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Idaho Supreme Court Affirms Firing of PHS Medical Director

The Idaho Supreme Court has upheld a lower court’s dismissal of a prison doctor’s challenge to his job termination, stemming from his abusive treatment of a prisoner.

Dr. John F. Noak was the medical director for Prison Health Services (PHS), which provided medical care for the Idaho Department of Correction (IDOC).

On January 30, 2004, Noak treated South Boise Women’s Correctional Center (SBWCC) prisoner Norma Hernandez. While leaving the examination room, Hernandez appeared as though she was about to faint and Certified Medical Specialist Jana Nicholson moved to help her.

Noak “came out of the exam room and ‘aggressively’ inserted himself between [Nicholson] and the patient,” according to Nicholson. “Noak forced Hernandez to ‘walk briskly’ down the hall.” Hernandez reported that Noak required her to walk on her “tippy toes,” while threatening to transfer her to a different prison if she did not “heal quickly.”

Hernandez filed a complaint against Noak, alleging that he battered her. IDOC Lieutenant Christie Presley then barred Noak from SBWCC.

On February 12, 2004, IDOC Director Tom Beauclair banned Noak from all IDOC facilities and PHS placed him on administrative leave pending an investigation into Hernandez’s complaint. IDOC officials referred the battery allegations to the county sheriff but prosecutors declined to prosecute Noak.

On March 9, 2004 the IDOC demanded that PHS replace Noak as medical director, and the company fired him the next day. IDOC officials then lodged a complaint against Noak with the Idaho Board of Medicine but no further action was taken.

On December 15, 2006, Noak sued the IDOC, PHS and individual defendants in state court, alleging breach of the covenant of good faith and fair dealing, intentional and negligent infliction of emotional distress, defamation per se, tortuous interference with contract or prospective economic advantage, and conversion.

Noak’s conversion claim was dismissed after he conceded it was meritless. The court then granted summary judgment to the IDOC and IDOC employees on all of the remaining claims, and awarded attorney fees to the state. The court denied summary judgment to PHS and Noak later settled his claims against the company.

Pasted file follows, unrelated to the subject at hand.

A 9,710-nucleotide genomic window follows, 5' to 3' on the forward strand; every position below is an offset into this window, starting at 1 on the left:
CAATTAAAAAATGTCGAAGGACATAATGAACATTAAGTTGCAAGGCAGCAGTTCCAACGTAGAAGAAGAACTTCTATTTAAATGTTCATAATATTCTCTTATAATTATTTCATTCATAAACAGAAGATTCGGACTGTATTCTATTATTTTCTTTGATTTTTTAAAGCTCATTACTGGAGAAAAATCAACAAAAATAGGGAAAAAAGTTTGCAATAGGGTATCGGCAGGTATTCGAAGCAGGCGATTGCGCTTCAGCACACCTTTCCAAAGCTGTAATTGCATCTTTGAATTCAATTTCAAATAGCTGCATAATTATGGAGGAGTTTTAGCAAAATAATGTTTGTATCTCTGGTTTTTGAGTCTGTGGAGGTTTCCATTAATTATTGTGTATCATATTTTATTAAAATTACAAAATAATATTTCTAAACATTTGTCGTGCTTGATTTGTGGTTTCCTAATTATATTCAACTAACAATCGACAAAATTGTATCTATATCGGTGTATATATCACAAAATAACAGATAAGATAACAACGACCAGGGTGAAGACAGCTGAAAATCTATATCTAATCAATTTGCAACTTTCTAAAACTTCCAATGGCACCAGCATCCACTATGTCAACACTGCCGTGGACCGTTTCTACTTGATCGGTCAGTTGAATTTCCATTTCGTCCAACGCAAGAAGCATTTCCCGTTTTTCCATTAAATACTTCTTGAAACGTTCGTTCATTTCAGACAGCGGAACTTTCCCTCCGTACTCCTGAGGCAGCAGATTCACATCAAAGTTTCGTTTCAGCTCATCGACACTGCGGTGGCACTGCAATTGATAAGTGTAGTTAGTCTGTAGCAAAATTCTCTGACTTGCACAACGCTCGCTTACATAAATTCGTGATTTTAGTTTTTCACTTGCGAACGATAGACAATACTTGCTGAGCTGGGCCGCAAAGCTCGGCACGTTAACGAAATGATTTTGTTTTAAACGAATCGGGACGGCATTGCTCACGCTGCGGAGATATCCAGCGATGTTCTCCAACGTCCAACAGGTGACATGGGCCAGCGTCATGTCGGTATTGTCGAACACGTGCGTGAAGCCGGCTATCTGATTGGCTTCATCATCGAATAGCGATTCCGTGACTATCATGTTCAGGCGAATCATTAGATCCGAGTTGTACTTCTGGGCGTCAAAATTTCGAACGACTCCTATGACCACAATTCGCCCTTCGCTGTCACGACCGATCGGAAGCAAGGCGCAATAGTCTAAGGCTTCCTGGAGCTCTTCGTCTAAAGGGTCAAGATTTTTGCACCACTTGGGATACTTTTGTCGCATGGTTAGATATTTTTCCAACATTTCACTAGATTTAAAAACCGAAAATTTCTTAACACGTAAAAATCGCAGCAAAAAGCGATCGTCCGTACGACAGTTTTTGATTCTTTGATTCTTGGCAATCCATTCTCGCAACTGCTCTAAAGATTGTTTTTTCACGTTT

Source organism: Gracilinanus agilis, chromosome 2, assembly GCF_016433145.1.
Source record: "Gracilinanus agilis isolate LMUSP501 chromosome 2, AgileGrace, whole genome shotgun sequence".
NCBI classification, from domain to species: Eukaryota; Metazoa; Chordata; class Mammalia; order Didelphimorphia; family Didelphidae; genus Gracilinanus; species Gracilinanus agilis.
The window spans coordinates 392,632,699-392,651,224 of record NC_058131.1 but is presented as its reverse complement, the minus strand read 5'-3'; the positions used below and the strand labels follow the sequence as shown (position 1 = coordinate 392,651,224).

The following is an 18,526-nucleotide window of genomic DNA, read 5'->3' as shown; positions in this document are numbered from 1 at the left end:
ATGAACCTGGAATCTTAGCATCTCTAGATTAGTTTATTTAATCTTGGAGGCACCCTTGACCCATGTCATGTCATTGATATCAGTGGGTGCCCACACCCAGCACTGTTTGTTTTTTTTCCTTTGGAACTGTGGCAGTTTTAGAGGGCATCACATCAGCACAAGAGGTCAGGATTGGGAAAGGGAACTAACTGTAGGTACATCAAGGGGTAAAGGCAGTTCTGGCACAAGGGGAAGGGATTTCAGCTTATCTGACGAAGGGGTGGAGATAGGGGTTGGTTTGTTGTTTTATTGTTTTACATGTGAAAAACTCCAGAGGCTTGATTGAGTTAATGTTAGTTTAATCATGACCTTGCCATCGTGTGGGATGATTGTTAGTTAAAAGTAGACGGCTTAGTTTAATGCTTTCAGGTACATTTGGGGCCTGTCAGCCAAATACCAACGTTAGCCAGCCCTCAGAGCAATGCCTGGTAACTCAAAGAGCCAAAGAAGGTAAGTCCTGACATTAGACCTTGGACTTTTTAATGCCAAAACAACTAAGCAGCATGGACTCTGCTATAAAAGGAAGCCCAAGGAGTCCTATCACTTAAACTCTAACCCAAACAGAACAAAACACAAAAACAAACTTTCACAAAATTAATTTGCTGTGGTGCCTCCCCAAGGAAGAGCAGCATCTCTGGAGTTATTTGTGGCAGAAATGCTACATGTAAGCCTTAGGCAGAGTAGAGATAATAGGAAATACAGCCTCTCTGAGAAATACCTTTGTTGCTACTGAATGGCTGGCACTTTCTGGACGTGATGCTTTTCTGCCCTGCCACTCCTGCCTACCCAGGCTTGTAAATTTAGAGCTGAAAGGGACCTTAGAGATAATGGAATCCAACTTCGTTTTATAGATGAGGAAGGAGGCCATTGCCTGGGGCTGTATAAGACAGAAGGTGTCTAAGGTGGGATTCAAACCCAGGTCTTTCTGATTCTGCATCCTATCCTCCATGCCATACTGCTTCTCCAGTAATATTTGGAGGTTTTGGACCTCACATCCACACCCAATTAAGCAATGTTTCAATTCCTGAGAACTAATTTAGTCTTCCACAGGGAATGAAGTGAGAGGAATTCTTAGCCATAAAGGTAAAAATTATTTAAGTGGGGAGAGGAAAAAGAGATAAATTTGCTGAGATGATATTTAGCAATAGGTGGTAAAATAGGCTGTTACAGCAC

On appeal, the Idaho Supreme Court affirmed the grant of summary judgment to the IDOC on Noak’s claim of breach of the covenant of good faith and fair dealing. Noting that “Noak’s concession that he had no contract” with the IDOC was “indeed dispositive,” the Court explained that it “has said time and again that, to the extent the covenant exists, it is only breached when one party to a contract prevents another party to the contract from realizing a benefit of their mutual agreement.”

The Supreme Court also held that Noak’s remaining claims against the IDOC were time-barred. Under Idaho law, Noak had two years from his March 10, 2004 job termination to bring suit, but he did not file his complaint until December 15, 2006, “well beyond the two-year statute in I.C. § 6-911.”

The Court also rejected Noak’s contention that the statute of limitations was tolled by 23 U.S.C. § 1367(d), which grants federal courts supplemental jurisdiction over certain state law claims. Relying upon Raygor v. Regents of the University of Minnesota, 534 U.S. 533 (2002), the Court held “that 23 U.S.C. § 1367(d) did not toll the two-year limitations.”

Finally, the Idaho Supreme Court held that the lower court did not err in awarding $18,000 in attorney fees to the IDOC. The Court also awarded attorney fees on appeal, given the IDOC’s successful defense of the lower court’s sum-mary judgment order. See: Noak v. Idaho Department of Correction, 152 Idaho 305, 271 P.3d 703 (Idaho 2012), rehearing denied.

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Related legal case

Noak v. Idaho Department of Correction